“The era of individual contribution has just begun and we don’t even have a vocabulary suited to discuss the issue let alone formulate decisions and then carry them out” (Cross, 2003).
I know I will be dating myself, but my first encounter with distance learning was when my father took a correspondence photography course in the 1970s. He would get a packet of information, follow the instructions, set up the equipment, take the pictures, have the pictures developed, and then send everything in to be graded/reviewed. Then he would wait … and wait … and wait! It had to travel back to the school, be evaluated by the teacher, and sent back with notes and a new packet for the next step in his photography journey. My next encounter would be in the 1990s using a dial up modem for an “online” program I was completing. All the materials were sent to me by (what we now call) snail mail. I had to dial into the school’s computer system to hand in my completed assignments. I would then get an email with notes, corrections, and my grades. There was still very little interaction with the teacher and absolutely none with other students. In 2005, I decided to complete my Master’s degree through Walden University, and I enjoyed the vast differences between the 70s, 90s and 2000s. There was interaction with other people, not all my assignments were for me to just hand in to the teacher, the feedback from other students was enlightening, and there was a little more of a collaborative atmosphere. I am now completing a second Master’s degree through Walden University and enjoying this experience even more as the use of technology has increased yet again.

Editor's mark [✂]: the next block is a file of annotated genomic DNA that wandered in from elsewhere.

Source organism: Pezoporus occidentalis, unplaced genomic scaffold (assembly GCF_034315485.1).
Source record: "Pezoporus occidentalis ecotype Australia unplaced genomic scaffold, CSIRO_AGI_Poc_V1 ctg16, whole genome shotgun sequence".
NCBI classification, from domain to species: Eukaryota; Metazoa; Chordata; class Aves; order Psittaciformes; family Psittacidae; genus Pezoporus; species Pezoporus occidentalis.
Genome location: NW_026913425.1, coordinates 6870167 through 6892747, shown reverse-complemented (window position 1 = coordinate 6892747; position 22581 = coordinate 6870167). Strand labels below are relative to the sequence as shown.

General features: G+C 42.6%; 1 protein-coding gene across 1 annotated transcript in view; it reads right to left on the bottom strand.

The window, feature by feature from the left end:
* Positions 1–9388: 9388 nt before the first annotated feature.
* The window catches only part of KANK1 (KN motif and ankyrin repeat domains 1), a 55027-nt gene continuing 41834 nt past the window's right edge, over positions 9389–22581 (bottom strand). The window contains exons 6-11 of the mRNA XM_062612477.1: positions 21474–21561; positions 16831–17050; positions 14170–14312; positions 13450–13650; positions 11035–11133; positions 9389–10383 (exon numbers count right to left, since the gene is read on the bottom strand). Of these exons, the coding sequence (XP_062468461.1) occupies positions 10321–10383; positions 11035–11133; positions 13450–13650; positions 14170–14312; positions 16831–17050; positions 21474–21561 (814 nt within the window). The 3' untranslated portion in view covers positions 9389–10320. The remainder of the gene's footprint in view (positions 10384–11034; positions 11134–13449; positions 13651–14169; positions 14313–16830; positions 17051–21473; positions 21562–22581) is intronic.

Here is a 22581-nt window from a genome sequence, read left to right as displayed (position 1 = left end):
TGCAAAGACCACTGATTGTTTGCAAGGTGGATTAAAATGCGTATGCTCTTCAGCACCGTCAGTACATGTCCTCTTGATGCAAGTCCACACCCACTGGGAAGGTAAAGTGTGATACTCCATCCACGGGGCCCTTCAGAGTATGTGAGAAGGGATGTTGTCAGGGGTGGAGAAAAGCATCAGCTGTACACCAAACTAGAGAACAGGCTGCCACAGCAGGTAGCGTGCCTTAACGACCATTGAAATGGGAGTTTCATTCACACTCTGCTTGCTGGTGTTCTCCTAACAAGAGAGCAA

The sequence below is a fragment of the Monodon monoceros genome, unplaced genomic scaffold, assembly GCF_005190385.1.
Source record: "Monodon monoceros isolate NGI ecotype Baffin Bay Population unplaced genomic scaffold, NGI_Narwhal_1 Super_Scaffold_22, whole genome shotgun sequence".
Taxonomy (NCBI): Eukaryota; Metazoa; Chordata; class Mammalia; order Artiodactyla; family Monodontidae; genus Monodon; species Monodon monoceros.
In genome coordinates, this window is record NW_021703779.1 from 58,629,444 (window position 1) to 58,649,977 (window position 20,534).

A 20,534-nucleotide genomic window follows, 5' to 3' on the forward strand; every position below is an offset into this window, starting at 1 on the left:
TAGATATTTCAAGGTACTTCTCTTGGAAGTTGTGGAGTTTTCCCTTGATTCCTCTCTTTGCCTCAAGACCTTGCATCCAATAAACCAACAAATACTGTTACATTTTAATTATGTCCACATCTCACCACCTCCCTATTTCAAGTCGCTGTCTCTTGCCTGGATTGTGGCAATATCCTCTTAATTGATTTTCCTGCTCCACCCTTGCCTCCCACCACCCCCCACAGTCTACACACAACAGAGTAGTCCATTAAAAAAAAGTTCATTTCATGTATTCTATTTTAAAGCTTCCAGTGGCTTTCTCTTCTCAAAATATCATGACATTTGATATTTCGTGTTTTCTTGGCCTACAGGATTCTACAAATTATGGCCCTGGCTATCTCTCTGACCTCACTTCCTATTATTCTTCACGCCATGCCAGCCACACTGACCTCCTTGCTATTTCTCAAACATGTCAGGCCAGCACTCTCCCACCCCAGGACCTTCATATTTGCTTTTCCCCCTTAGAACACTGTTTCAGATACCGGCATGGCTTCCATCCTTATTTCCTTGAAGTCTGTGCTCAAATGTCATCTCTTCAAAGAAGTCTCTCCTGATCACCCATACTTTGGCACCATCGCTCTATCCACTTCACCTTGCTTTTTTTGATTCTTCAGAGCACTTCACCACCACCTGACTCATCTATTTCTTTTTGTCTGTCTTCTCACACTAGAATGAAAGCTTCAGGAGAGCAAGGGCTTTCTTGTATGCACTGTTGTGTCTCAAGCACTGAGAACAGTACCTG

As you can see, the changes over the years have altered my definition over time from a self-study course to a much more collaborative approach. If you look at the U. S. Department of Education’s Office of Education Research and Improvement definition, it states distance learning is “the application of telecommunications and electronic devices which enable students and learners to receive instruction that originates from some distant location” (Simonson, Smaldino, Albright, & Zvacek, 2012, pp. 34-35). Now, if you look back at my examples, the first scenario would no longer fall under this definition as two of the key components seem to be telecommunications and electronic devices. There was no use of any type of technology; it was simply the United States Postal Service doing most of the work. Yet, doesn’t it still count as a learning activity? My belief is (and has always been) that even without the use of technology learning can take place at a distance. I watched it in action. Was it the best type of teaching? Did my father learn as well as he could have if a teacher had been more available? Not necessarily, but it is still a teaching-learning situation. We, as a society, are now so used to technology infiltrating our entire lives that we do not always see the “old ways” as a viable solution. We want our information now!
I am now in a unique position of being both a teacher in an online K-12 school and a student in an online Master’s program. I get to see both sides of the distance learning coin. While the methods of transmitting information have changed drastically, I feel the basic premise of student and teacher being in two separate places is the first component of any type of distance learning. There are still places in the world that rely on the regular postal system and correspondence courses. “Rice (2006) suggested that the effectiveness of distance education has more to do with who is teaching, who is learning, and how that learning is accomplished and less to do with the medium” (Huett, Moller, Foshay, & Coleman, 2008, p. 63). The quality of the course is so important to ensure that learning occurs. We have such technologically driven lives in most urban and suburban places in the United States sometimes we forget there are places do not have access to the modern conveniences of life (yes, even in places in our own country). While we must embrace the changes and use of technology and all it entails, we cannot forget the beginnings of distance learning and how important it can be to some people in the world.